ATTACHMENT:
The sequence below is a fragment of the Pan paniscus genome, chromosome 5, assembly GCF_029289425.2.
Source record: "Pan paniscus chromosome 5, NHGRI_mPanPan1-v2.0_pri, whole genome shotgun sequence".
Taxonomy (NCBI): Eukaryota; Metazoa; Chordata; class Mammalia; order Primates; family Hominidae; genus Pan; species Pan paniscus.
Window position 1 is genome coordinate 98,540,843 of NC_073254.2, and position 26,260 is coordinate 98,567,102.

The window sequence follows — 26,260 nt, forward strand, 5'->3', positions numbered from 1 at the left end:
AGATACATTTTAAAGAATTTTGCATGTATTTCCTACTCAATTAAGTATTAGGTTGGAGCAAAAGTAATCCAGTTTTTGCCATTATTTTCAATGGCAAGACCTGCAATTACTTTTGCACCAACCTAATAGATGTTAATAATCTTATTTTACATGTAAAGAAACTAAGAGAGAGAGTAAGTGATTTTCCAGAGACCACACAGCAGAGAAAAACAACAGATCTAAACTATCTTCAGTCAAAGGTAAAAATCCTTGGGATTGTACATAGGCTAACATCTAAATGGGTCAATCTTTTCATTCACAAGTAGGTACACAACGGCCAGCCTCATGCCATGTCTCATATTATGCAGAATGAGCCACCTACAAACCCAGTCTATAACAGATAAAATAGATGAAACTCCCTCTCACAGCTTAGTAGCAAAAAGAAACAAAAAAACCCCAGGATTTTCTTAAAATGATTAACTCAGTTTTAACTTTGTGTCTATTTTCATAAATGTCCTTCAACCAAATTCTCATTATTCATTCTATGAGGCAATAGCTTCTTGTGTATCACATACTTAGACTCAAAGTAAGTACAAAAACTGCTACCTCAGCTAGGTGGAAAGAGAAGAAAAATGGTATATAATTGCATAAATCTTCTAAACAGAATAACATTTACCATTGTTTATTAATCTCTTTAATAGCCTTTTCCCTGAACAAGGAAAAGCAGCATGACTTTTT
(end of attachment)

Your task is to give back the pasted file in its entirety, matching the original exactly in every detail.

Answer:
The sequence below is a fragment of the Pan paniscus genome, chromosome 5, assembly GCF_029289425.2.
Source record: "Pan paniscus chromosome 5, NHGRI_mPanPan1-v2.0_pri, whole genome shotgun sequence".
Taxonomy (NCBI): Eukaryota; Metazoa; Chordata; class Mammalia; order Primates; family Hominidae; genus Pan; species Pan paniscus.
Window position 1 is genome coordinate 98,540,843 of NC_073254.2, and position 26,260 is coordinate 98,567,102.

The window sequence follows — 26,260 nt, forward strand, 5'->3', positions numbered from 1 at the left end:
AGATACATTTTAAAGAATTTTGCATGTATTTCCTACTCAATTAAGTATTAGGTTGGAGCAAAAGTAATCCAGTTTTTGCCATTATTTTCAATGGCAAGACCTGCAATTACTTTTGCACCAACCTAATAGATGTTAATAATCTTATTTTACATGTAAAGAAACTAAGAGAGAGAGTAAGTGATTTTCCAGAGACCACACAGCAGAGAAAAACAACAGATCTAAACTATCTTCAGTCAAAGGTAAAAATCCTTGGGATTGTACATAGGCTAACATCTAAATGGGTCAATCTTTTCATTCACAAGTAGGTACACAACGGCCAGCCTCATGCCATGTCTCATATTATGCAGAATGAGCCACCTACAAACCCAGTCTATAACAGATAAAATAGATGAAACTCCCTCTCACAGCTTAGTAGCAAAAAGAAACAAAAAAACCCCAGGATTTTCTTAAAATGATTAACTCAGTTTTAACTTTGTGTCTATTTTCATAAATGTCCTTCAACCAAATTCTCATTATTCATTCTATGAGGCAATAGCTTCTTGTGTATCACATACTTAGACTCAAAGTAAGTACAAAAACTGCTACCTCAGCTAGGTGGAAAGAGAAGAAAAATGGTATATAATTGCATAAATCTTCTAAACAGAATAACATTTACCATTGTTTATTAATCTCTTTAATAGCCTTTTCCCTGAACAAGGAAAAGCAGCATGACTTTTT